First off, when it’s raining you HAVE to give yourself stopping distance. There are so many factors here, like the first rain of the season, the big and bad first rain, will ALWAYS have oil and car fluids on the road. This means it will ALWAYS be slick, and much more than you think. There is also the fact that leaves start to fall and they can make it really hard to stop when it’s slick, go slow and slow down slowly. You are not going to want to slam on your breaks in any of these situations. The last point here would be that most people are not aware of how to drive safely in the rain, don’t trust that they do give yourself stopping distance. For whatever reason, it seems like every time I leave myself stopping distance between me and the car in front of me that gives someone the “ok” to cut in there and get in front of me. How frustrating! Can anyone explain why this is happening so frequently these days? Are they not teaching drivers ed? Or is everyone just so self focused that they don’t notice or don’t care? Ok back on track…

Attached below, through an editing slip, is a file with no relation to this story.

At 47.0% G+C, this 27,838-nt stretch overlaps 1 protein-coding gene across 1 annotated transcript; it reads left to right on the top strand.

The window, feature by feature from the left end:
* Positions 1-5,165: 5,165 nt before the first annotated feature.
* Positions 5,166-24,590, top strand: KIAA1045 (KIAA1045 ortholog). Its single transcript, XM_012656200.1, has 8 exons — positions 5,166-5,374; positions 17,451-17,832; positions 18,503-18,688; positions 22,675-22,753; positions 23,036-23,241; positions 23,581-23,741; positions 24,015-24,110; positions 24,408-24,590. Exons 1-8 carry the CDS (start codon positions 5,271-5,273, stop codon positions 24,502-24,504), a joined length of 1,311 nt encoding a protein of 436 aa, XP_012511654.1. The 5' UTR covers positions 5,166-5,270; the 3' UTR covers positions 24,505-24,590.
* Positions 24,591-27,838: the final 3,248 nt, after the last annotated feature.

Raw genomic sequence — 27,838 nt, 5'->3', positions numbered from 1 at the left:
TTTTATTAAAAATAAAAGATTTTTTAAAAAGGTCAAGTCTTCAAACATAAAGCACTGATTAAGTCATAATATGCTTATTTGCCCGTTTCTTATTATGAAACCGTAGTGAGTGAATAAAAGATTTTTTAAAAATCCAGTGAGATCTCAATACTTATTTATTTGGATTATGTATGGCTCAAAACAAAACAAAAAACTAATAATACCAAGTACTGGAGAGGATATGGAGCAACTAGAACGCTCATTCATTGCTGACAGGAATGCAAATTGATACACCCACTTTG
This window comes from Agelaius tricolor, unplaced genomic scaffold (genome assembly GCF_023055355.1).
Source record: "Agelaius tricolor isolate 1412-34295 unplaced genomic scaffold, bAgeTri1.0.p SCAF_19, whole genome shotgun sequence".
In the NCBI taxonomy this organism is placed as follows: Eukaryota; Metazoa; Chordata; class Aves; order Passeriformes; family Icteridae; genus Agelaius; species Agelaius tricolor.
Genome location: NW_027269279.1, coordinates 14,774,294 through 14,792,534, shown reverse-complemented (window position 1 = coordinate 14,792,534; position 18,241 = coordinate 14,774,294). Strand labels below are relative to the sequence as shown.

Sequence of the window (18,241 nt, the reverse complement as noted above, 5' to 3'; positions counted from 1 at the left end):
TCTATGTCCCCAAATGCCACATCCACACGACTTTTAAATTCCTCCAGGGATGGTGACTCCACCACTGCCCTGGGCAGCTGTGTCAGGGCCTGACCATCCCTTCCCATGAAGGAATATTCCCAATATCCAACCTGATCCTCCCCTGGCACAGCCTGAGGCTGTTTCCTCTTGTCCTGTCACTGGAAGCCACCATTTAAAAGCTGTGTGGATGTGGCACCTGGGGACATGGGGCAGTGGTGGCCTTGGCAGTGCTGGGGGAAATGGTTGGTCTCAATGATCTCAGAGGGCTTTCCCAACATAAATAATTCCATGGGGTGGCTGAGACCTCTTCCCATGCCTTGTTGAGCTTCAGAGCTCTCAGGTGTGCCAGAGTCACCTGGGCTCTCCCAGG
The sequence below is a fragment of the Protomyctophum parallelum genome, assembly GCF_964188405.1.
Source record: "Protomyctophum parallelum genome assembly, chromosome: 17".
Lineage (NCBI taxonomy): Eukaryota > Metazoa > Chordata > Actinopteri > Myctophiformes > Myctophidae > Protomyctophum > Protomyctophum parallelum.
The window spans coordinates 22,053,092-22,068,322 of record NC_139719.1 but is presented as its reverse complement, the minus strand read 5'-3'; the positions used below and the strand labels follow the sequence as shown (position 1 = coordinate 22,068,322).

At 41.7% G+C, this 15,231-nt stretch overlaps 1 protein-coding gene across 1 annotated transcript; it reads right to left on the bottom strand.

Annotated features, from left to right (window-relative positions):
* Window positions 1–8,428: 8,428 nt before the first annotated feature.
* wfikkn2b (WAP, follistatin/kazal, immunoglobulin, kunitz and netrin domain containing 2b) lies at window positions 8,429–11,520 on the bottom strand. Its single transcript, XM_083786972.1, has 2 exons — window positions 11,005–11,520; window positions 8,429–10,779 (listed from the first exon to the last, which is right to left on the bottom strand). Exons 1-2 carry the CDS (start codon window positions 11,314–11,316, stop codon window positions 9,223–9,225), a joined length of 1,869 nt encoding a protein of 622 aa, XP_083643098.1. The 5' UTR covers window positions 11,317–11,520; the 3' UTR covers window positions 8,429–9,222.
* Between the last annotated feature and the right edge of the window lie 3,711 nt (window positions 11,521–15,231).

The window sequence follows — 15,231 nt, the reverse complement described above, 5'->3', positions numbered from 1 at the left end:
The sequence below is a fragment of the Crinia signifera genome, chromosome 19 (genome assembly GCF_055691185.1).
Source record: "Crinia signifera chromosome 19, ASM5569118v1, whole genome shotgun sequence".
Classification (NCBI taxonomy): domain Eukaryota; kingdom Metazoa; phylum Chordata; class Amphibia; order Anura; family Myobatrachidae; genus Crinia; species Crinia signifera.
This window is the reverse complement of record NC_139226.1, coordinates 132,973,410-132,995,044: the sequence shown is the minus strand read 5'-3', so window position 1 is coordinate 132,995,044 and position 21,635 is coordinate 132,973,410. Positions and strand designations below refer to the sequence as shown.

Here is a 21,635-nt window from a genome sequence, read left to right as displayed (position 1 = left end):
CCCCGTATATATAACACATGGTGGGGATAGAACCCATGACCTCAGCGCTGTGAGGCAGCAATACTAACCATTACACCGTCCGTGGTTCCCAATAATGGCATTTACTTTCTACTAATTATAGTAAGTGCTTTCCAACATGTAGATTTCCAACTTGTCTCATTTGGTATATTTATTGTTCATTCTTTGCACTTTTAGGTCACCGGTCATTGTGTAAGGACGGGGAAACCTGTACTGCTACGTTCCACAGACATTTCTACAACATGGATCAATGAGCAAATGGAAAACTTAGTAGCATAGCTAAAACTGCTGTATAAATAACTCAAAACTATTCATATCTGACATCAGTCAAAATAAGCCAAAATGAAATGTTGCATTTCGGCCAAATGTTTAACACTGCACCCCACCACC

When you do start to hydroplane, the best thing I’ve found is to take your foot off the gas and don’t apply the break. Ride it out. Most of the hydroplaning will happen because the water from the rain gets trapped in the ruts in the road. My situation this morning was I was coming around a corner and the water was running down the hill and thus instant hydroplaning. The person in front of me did the no-no, they hit the breaks and hard. I know it is a scary moment when your tires are floating on water, but just like in snow and ice the fast jerks and reactions will generally only cause you problems rather than get you safely through it. I also tend to have a good grip on the wheel, I’ve heard it’s like ice though were you need a slight grip, but I generally have both hands on the wheel in case I need more control.
It does rain hard and sometimes it is hard to see, if it gets too bad and you can’t see then pull over until you feel safe. If not then put your wipers on as fast as they can go, and don’t look at the rain, find something outside to focus on. Focusing on the rain on your windshield will only confuse your brain, seriously focus on the car ahead of you. It is like watching the road as you drive, it can make you dizzy.